DayBreaks for 6/04/18: Fifty-Two Miles
It was 1970. Exciting times for a high school senior. Many wonderful and amazing things were going on in the world at that time that still are very, very clear in my memory. One of them has even been immortalized in a movie, Apollo 13.
On April 11, 1970, a crew of three men, James Lovell (who at the time had spent more time than any other American in space), Jimmy Swigert, and Fred Haise, were hurtled into space on a moon landing mission – the third landing mission in the Apollo series of moon shots. James Lovell had been to the moon before on an earlier Apollo shot, but during that mission they just circled and tested equipment and procedures that would be used for the actual moon landings that were part of the Apollo program. But this time it was different: Lovell and Haise were to walk on the moon while Swigert, the command module pilot, orbited overhead.
You know the story. One problem after another happened in rapid fire sequence, and through an incredible sequence of heroic events (and God’s intervention, I believe), the three men made it back to the earth safely and were returned to their loved ones. But they didn’t get to land on the moon because of the problems.
The movie, Apollo 13, movie was made about it and you’ve probably seen it. At one point, as they whip around the moon and use its gravity to help sling-shot the nearly powerless ship back towards earth, they are poignantly looking out the window and see the moon’s surface a scant 52 miles below them, identifying features on the surface and even seeing their planned landing site as it moved past them. In terms of the percentage of distance travelled, those 52 miles represented just over 2 ten-thousandths of the distance travelled. In other words, they’d gotten 99.999702 percent of the way there.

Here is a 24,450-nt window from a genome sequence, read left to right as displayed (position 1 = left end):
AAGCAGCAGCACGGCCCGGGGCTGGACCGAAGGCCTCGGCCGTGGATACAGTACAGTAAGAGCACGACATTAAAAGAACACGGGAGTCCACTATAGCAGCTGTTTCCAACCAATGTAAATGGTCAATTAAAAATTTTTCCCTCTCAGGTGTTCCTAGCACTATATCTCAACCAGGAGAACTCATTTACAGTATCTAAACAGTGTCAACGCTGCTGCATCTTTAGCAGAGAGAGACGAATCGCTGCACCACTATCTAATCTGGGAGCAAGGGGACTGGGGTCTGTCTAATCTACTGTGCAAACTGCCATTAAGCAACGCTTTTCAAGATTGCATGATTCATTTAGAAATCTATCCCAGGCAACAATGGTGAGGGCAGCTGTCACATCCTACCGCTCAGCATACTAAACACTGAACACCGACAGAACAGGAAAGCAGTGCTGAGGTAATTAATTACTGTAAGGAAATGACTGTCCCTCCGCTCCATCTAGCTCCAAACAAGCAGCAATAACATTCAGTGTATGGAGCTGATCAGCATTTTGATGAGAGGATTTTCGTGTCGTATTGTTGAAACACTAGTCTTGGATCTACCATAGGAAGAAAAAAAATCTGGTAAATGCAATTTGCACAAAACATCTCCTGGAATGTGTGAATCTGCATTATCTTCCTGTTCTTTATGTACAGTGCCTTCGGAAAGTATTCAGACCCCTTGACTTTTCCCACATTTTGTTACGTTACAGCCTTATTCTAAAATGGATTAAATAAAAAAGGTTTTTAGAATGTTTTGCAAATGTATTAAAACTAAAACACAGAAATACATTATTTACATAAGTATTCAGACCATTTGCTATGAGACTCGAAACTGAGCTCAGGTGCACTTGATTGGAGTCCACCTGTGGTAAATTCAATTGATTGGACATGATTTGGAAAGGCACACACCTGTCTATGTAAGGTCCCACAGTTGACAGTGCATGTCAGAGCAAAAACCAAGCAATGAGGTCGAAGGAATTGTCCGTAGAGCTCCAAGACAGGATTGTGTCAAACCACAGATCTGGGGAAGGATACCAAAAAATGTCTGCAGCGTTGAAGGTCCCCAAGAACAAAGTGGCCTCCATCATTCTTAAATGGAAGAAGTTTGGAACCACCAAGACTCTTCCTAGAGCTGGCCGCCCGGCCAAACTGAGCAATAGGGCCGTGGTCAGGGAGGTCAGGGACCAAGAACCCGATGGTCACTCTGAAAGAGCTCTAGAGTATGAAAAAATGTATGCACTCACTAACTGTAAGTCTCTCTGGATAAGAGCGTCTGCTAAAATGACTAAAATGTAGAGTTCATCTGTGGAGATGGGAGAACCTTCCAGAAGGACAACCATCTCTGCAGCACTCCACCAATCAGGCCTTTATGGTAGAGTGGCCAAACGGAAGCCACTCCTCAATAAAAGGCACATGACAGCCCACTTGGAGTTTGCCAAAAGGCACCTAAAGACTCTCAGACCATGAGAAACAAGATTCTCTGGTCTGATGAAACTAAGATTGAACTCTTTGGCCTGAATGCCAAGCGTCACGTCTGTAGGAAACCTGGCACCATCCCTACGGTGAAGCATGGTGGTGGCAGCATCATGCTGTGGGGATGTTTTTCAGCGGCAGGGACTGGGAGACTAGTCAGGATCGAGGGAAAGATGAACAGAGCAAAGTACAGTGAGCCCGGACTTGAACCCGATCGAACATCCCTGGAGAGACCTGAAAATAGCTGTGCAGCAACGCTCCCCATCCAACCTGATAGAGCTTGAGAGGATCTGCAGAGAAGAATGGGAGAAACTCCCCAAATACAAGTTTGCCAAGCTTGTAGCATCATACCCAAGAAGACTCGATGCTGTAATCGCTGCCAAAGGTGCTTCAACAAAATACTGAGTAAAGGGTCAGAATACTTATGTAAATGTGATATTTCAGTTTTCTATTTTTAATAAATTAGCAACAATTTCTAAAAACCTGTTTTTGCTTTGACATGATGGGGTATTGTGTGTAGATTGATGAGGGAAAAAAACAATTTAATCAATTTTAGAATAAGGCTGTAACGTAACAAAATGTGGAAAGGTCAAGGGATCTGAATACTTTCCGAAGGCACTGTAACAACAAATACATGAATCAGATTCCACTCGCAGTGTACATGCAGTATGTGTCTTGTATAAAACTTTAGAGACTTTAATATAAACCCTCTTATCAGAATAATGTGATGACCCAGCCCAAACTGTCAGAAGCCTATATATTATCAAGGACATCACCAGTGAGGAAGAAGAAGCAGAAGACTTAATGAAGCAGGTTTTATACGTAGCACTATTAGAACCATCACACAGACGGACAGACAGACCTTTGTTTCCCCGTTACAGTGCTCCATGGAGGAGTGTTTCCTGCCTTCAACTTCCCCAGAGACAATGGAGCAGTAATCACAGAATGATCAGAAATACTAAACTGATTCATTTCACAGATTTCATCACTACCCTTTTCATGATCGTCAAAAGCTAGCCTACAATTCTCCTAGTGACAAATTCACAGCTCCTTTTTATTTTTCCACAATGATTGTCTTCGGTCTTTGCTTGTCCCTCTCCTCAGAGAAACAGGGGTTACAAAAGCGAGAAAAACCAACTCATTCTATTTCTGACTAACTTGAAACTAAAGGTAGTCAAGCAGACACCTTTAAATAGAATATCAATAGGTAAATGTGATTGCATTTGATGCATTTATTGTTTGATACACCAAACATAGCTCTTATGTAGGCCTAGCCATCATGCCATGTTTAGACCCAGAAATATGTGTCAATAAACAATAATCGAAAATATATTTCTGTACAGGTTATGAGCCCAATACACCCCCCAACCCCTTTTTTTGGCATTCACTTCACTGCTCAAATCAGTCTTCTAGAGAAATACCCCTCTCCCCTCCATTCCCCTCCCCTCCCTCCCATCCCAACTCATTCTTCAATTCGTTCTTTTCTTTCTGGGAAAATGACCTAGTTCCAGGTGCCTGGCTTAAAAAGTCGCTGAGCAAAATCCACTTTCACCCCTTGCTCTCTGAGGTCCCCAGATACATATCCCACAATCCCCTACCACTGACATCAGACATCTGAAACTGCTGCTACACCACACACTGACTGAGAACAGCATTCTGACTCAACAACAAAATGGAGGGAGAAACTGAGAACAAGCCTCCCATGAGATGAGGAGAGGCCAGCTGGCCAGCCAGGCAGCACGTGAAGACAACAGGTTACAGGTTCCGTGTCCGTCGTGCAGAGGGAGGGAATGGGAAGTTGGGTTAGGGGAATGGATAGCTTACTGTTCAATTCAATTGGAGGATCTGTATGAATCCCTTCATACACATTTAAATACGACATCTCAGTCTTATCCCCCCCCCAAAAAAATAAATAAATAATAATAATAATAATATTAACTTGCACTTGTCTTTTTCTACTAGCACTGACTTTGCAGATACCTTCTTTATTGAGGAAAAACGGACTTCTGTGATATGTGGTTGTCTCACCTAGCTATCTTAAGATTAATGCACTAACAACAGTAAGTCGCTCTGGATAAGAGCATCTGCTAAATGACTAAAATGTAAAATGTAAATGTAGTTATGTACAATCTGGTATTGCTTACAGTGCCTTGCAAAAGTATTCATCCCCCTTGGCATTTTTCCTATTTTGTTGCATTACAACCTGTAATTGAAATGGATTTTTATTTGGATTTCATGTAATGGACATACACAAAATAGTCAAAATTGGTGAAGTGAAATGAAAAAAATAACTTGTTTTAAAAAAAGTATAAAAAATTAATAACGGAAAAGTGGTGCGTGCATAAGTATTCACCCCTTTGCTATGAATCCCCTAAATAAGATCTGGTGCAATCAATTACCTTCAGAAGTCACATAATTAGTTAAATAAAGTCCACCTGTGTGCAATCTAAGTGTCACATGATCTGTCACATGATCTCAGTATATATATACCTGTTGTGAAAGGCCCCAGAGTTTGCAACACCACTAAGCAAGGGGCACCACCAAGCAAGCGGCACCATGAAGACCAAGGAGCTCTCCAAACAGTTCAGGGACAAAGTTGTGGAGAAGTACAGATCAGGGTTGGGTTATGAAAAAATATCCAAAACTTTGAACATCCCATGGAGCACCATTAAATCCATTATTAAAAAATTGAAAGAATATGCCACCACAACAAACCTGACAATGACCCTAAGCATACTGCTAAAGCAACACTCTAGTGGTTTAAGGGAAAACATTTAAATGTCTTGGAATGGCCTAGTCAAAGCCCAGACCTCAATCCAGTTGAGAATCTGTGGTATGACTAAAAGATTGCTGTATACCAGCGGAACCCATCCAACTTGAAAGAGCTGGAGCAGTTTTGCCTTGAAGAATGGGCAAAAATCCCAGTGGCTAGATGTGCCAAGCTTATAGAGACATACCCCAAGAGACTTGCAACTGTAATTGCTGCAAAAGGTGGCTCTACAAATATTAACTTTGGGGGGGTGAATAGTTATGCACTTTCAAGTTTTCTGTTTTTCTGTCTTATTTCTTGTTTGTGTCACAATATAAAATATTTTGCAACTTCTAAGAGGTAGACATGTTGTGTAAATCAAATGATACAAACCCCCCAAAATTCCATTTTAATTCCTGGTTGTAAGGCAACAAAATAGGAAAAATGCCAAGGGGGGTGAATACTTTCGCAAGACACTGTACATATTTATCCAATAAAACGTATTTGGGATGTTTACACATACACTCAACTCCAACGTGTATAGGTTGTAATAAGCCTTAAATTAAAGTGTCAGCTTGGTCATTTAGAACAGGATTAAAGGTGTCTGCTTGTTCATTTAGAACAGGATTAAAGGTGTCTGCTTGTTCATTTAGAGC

As I watched the movie again just last week, I was struck by how melancholy that moment was. This was to be Lovell’s last mission – and he had a burning desire to walk on the moon. Now, it was over – “we’ve just lost the moon” as Lovell put it to his shipmates. I got to thinking about how difficult that moment must have been: to have travelled a quarter of a million miles, only to come up 52 miles short.
And, as I pondered that, I wondered what Lovell will think when he lies on his death bed, knowing he’d come within 52 miles of walking on the moon, only to have been denied the actuality of doing it. And that turned my mind to spiritual parallels. I don’t know if James Lovell is a Christian or not (I hope he is for I’d love to talk with him in eternity!), but I certainly hope that when he has crossed over into eternity that he won’t be faced with the thought: “I was so close to heaven…but came up short.”
How close can we come to heaven and miss out? Well, one thing is sure: we won’t get there by our goodness or good deeds. There’s only one thing that can get us there and that’s accepting Christ’s sacrifice for us through faith. But that’s still one decision that must be made – one option that cannot be missed – if we are to land safely on heaven’s shore. We could spend all of our life getting 99.99802% of it right, but miss that one all-important decision…and regret it for all eternity.
Don’t let it happen to you. To so close, only to be turned back, would be heartbreaking. Do everything you can not to let it happen to someone you love, either.
PRAYER: Father, thank You for Your assurance that those who have accepted Christ will make it safely to the destination. For those who waver on the brink of making a decision for Christ, we pray Your mercy and the influence of Your Spirit to cause them to make that vital decision. May we not awaken in eternity with the realization that we were so close, only to be turned away. In Jesus’ name, Amen.
COPYRIGHT 2018 by Galen C. Dalrymple. All rights reserved.